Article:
The U.S. leads the world in death rates from heart disease. It’s the American lifestyle – your lifestyle – that combine too little exercise, too much stress, a diet of highly processed foods often deficient in essential nutrients that puts you at risk of experiencing imbalance and disease in your cardiovascular and circulatory systems.
This page is about the health of your heart and arteries (blood pathways). But it’s also about the blood itself and your lymphatic system. By looking at all these components, we can help you discover the root cause(s) of these imbalances and give you therapy options and tools to help you manage or eliminate them.
Here are some of the most common cardiovascular and circulatory conditions that we work with:
Angina (chest pain) – Angina usually lasts just a few minutes during the need for increased blood flow and then subsides when the demand for increased blood is removed. Symptoms usually present as one or more of the following: chest discomfort, pain, tightness or heaviness; feeling shortness of breath or difficulty breathing; pressure, squeezing or burning sensation in the chest; discomfort spreading to the arm, shoulder, back, neck, or jaw which may be accompanied by tingling or numbness; and feeling sick to the stomach.
Arteriosclerosis – Over time, the arteries become thickened and hardened as they are damaged by high blood pressure. This condition also causes stiffness and loss of elasticity. This disease state is most problematic when it appears in the coronary arteries.
Atherosclerosis – A disease where plaque builds up inside the arteries. Plaque is made up of cholesterol, fat, calcium and other substances found in the blood meant to repair artery damage. Over time, plaque can harden and narrow your arteries, which decreases blood flow throughout your body and leads to arterial disease. When lethal clots are released, you may experience heart attack, stroke, or death. The focus of repair should be on the blood itself in order to stop the progression of atherosclerosis and other related conditions it causes within the arteries.
Congestive Heart Failure (Cardiomyopathy) – With congestive heart failure the heart hasn’t stopped working, but the heart’s pumping power is dangerously weaker than normal. As the pressure and volume of blood inside the heart’s pumping chamber increases, additional pressure is placed on the arteries and veins in the lungs, resulting in fluid accumulation in the lungs.
Heart Attack (Myocardial Infarction) – Atherosclerosis that occurs in the coronary arteries can deprive the heart of oxygen-rich blood until the affected part of the heart dies. This causes a myocardial infarction (heart attack), sometimes leading to cardiac arrest (stopped heartbeat) which can result in death. While a heart attack appears to come on suddenly, it often begins with years of physical neglect (poor diet and lack of exercise) or from a genetic predisposition. Experience of a heart attack requires immediate medical attention.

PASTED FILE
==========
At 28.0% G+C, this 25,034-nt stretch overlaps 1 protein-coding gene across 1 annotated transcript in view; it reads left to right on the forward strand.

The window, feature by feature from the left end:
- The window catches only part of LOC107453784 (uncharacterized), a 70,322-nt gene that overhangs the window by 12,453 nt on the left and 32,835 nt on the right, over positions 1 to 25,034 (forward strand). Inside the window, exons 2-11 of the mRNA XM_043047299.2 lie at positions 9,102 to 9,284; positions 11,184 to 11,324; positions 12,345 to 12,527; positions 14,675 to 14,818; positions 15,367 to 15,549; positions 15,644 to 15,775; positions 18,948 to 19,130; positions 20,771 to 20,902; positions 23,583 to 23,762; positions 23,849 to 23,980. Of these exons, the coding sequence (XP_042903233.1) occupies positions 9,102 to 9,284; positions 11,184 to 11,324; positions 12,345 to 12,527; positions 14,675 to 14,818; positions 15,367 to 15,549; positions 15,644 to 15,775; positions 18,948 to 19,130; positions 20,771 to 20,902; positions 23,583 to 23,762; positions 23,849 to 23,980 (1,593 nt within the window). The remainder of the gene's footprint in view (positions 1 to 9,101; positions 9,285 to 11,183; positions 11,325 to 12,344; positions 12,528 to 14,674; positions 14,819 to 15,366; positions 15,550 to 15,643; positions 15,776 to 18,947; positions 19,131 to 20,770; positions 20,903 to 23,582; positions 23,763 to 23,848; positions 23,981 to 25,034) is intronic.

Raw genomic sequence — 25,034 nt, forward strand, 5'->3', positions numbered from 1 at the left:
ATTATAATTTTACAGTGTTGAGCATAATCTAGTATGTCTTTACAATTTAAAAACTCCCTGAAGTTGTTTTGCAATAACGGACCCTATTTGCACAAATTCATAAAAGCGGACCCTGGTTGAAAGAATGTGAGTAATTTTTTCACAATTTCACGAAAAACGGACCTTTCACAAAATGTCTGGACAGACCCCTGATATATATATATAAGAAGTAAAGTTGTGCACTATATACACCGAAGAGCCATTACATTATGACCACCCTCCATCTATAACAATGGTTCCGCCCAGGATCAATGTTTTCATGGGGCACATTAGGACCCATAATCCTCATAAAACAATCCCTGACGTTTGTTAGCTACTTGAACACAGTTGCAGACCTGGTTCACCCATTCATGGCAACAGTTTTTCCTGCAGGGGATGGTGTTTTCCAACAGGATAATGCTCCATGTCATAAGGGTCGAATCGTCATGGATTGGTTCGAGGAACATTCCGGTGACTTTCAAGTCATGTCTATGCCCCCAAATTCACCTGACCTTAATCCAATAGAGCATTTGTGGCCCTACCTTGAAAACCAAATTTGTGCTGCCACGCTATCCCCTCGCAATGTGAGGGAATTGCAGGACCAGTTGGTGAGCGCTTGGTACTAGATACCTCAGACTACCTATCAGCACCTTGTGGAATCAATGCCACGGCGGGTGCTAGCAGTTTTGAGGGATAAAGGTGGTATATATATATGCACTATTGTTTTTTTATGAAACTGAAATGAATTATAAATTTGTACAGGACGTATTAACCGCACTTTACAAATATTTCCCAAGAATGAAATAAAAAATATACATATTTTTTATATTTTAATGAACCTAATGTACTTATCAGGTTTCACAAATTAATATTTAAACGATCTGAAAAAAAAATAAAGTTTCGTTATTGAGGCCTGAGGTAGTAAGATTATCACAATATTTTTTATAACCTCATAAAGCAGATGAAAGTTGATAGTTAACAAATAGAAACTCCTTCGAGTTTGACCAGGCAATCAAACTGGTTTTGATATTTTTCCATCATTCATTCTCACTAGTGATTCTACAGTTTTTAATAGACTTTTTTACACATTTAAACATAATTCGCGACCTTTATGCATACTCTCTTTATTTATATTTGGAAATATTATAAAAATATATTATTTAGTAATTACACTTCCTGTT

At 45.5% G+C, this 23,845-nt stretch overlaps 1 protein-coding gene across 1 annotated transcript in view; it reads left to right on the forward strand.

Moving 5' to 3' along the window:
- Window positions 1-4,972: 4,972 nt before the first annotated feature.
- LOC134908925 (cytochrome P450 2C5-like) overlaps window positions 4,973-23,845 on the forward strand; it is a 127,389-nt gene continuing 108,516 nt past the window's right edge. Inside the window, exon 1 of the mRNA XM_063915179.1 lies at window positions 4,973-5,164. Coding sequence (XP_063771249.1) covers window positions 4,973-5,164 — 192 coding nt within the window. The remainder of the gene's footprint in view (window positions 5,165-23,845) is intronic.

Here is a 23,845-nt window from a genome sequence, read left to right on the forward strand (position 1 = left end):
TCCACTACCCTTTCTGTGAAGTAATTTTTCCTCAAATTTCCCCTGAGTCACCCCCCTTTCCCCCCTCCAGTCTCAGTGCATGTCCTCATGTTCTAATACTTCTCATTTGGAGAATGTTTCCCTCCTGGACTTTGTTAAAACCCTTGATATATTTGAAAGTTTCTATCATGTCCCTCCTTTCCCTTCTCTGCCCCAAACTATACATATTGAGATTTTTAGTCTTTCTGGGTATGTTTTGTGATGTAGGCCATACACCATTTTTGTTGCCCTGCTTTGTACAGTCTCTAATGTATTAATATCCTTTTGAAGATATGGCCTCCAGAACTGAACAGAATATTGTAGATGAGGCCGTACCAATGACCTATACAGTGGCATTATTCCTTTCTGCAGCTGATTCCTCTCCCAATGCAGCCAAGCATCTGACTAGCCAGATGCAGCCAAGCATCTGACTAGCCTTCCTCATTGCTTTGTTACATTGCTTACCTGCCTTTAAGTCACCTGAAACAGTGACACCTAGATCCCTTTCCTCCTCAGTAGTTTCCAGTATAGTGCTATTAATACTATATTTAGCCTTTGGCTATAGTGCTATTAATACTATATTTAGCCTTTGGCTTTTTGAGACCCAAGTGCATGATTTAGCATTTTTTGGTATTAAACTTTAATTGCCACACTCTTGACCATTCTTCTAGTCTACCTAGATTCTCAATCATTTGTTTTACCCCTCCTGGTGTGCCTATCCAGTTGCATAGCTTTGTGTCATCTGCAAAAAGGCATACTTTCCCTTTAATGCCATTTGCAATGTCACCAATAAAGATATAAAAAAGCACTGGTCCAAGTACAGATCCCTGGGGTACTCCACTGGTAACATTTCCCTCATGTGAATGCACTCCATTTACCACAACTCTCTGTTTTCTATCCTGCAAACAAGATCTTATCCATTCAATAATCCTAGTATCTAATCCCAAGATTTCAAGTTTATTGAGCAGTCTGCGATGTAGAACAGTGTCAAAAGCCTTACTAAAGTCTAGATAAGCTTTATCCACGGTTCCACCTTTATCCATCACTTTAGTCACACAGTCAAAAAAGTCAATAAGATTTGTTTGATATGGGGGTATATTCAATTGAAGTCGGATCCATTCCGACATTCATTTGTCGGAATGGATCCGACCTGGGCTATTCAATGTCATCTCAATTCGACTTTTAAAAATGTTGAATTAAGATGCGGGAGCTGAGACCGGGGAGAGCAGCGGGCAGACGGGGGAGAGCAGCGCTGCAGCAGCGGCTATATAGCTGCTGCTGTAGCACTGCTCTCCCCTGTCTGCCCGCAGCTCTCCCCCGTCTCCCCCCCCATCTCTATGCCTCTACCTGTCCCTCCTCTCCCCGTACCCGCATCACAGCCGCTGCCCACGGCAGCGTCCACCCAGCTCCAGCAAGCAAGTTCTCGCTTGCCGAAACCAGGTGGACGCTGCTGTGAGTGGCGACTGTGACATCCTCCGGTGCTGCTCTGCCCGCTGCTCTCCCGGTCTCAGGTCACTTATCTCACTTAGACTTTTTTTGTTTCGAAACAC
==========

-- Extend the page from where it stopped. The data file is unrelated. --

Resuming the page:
High Blood Pressure (Hypertension) – Blood pressure refers to the force of the blood against the walls of arteries, veins, and the chambers of the heart as it is pumped through the body. More than normal force exerted by the blood against the arteries is high blood pressure. This begins to damage the cellular walls and make it easier for harmful substances, such as toxins and oxidized cholesterol to form dangerous deposits on the arterial walls. Although a combination of genetic and environmental factors (behavioral patterns and stress) contribute to hypertension, the main source appears to be a diet high animal fat and refined salt, especially if high in relationship to potassium and magnesium levels. Excess alcohol consumption is also a contributing factor.
High Cholesterol – Cholesterol is a valuable waxy, oily steroid substance that the body manufactures each day that is necessary for the maintenance of the body’s cells. Cholesterol also plays a role in the manufacture of steroidal hormones, which are critical for health of the immune system, the mineral-regulating functions of the kidneys, and the smooth running of the hormonal systems in men and women. It has long been cast as the villain in heart disease, but is only harmful when it becomes oxidized in the body. It is only in an oxidized state that it initiates plaque formation on the arterial walls, leading to most conditions of heart disease.
Lymph Congestion – The lymphatic system’s primary purpose is to carry toxins away from the cells by collecting and filtering lymph, neutralizing and disposing of bacteria, other microbes, and toxins, and then returning its contents back to the bloodstream. It is also responsible for absorbing fats and fat-soluble vitamins from the digestive system. The lymphatic system’s upward movement is reliant on muscle movement (exercise and deep breathing). Toxic overload causes congestion in the lymphatic system and can lead to chronic intestinal constipation, liver dysfunction, and weight gain. Over time, this lymph congestion causes accelerated aging and is a primary contributor to chronic, degenerative disease processes.
Stroke – Most strokes are caused by an abrupt blockage of an artery in the brain, called an ischemic stroke. Hemorrhagic stroke is another type of stroke, and it is caused by a ruptured artery in the brain that causes bleeding inside the brain or the space surrounding the brain. Both kinds can result in paralysis or death, therefore, require immediate medical attention.